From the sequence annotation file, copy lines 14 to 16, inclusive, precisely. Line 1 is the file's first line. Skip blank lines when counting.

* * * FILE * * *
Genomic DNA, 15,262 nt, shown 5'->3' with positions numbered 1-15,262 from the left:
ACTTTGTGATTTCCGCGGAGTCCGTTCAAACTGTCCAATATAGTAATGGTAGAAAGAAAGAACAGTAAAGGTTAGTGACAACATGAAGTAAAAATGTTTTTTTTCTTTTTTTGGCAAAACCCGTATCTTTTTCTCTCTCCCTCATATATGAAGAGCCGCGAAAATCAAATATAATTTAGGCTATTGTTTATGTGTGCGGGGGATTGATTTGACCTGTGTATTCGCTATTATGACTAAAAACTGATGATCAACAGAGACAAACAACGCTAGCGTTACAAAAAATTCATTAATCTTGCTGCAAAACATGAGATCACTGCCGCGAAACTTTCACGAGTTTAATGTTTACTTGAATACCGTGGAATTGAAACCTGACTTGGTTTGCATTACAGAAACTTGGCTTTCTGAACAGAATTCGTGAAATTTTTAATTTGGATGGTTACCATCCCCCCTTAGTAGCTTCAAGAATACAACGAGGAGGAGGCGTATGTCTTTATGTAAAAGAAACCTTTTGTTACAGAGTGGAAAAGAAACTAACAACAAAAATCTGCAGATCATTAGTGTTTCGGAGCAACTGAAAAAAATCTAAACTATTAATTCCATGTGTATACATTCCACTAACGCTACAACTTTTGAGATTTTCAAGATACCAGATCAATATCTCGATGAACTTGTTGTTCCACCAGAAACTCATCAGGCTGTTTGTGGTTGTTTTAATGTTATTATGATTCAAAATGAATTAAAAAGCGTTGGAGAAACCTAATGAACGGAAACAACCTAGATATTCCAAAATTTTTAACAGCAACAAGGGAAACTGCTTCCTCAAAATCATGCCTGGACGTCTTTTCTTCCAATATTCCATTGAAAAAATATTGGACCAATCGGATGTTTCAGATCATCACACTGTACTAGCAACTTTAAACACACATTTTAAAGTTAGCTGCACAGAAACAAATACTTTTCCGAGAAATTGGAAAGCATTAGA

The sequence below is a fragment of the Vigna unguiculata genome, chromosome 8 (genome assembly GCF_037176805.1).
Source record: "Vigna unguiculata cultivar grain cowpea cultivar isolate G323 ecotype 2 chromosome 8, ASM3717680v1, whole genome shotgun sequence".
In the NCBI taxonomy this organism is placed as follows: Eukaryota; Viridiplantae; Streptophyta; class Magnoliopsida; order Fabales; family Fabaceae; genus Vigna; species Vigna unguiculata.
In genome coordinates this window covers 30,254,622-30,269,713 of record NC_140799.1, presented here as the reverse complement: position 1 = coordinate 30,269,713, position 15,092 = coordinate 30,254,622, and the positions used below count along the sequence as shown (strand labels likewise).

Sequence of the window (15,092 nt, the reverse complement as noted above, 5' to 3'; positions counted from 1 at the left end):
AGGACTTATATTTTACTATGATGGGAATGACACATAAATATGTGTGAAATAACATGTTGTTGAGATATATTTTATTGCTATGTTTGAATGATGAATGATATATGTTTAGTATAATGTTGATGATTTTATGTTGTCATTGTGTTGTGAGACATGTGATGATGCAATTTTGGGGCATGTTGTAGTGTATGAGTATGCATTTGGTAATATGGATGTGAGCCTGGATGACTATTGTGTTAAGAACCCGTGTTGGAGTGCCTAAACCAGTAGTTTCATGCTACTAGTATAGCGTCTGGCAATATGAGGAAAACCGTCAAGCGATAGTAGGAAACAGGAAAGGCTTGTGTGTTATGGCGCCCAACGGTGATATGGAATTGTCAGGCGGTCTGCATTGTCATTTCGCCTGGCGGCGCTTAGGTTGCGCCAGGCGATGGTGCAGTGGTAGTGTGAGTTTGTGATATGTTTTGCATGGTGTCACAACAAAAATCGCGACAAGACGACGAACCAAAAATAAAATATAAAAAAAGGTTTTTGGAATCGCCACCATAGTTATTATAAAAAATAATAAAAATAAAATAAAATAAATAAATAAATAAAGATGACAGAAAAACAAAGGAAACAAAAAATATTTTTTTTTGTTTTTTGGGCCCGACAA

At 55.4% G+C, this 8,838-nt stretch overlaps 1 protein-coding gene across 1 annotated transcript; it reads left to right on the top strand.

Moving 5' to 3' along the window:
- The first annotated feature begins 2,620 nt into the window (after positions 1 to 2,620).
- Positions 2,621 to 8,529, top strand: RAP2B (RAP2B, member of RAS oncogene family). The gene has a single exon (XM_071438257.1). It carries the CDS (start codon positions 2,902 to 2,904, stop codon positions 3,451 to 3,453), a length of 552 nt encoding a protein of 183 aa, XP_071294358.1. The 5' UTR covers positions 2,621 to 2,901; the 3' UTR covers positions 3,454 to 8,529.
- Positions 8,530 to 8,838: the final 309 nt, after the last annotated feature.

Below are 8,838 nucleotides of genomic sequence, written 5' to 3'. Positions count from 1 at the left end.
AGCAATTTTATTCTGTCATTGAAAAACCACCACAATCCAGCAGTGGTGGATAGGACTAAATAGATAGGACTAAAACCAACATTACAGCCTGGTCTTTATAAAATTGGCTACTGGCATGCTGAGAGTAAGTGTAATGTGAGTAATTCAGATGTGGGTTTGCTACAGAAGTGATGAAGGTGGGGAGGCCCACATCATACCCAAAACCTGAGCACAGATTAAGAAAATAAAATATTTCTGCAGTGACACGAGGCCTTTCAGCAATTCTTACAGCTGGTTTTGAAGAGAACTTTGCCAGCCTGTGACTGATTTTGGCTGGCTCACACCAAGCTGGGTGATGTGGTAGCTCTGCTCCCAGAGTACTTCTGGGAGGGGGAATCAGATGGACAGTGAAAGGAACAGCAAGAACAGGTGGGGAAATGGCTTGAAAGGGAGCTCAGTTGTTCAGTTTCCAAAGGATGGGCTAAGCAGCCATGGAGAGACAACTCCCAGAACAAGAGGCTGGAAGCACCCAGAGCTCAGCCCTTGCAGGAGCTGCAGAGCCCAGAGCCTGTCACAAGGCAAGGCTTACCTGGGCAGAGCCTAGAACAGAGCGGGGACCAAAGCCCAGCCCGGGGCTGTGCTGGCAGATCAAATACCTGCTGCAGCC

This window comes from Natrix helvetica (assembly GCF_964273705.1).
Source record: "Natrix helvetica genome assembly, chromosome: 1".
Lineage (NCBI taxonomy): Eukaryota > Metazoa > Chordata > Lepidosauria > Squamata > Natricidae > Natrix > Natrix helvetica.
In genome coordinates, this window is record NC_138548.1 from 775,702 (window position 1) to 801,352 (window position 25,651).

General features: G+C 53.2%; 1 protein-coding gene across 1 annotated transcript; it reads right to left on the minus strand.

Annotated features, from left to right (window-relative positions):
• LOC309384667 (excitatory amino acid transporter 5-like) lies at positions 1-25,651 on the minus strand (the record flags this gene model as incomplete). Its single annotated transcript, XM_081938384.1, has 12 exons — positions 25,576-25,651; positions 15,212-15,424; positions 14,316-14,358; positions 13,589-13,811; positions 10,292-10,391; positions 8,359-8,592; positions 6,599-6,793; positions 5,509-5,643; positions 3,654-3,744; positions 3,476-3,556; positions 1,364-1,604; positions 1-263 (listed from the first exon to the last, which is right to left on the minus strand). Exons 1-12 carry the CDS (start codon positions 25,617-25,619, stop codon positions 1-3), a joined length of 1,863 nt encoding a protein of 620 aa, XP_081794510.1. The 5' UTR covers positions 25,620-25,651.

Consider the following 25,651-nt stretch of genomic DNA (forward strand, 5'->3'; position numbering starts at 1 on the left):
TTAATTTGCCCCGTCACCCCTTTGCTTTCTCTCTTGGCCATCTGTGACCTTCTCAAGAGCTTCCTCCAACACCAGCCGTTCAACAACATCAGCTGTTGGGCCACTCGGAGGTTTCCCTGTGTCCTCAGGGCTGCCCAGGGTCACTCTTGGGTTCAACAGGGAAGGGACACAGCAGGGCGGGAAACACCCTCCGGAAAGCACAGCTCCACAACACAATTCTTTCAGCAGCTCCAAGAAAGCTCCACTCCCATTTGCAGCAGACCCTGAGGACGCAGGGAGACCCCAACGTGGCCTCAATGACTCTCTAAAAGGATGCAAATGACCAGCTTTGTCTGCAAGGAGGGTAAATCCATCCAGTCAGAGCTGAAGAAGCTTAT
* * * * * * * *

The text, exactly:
Below are 8,838 nucleotides of genomic sequence, written 5' to 3'. Positions count from 1 at the left end.
AGCAATTTTATTCTGTCATTGAAAAACCACCACAATCCAGCAGTGGTGGATAGGACTAAATAGATAGGACTAAAACCAACATTACAGCCTGGTCTTTATAAAATTGGCTACTGGCATGCTGAGAGTAAGTGTAATGTGAGTAATTCAGATGTGGGTTTGCTACAGAAGTGATGAAGGTGGGGAGGCCCACATCATACCCAAAACCTGAGCACAGATTAAGAAAATAAAATATTTCTGCAGTGACACGAGGCCTTTCAGCAATTCTTACAGCTGGTTTTGAAGAGAACTTTGCCAGCCTGTGACTGATTTTGGCTGGCTCACACCAAGCTGGGTGATGTGGTAGCTCTGCTCCCAGAGTACTTCTGGGAGGGGGAATCAGATGGACAGTGAAAGGAACAGCAAGAACAGGTGGGGAAATGGCTTGAAAGGGAGCTCAGTTGTTCAGTTTCCAAAGGATGGGCTAAGCAGCCATGGAGAGACAACTCCCAGAACAAGAGGCTGGAAGCACCCAGAGCTCAGCCCTTGCAGGAGCTGCAGAGCCCAGAGCCTGTCACAAGGCAAGGCTTACCTGGGCAGAGCCTAGAACAGAGCGGGGACCAAAGCCCAGCCCGGGGCTGTGCTGGCAGATCAAATACCTGCTGCAGCC

This window comes from Natrix helvetica (assembly GCF_964273705.1).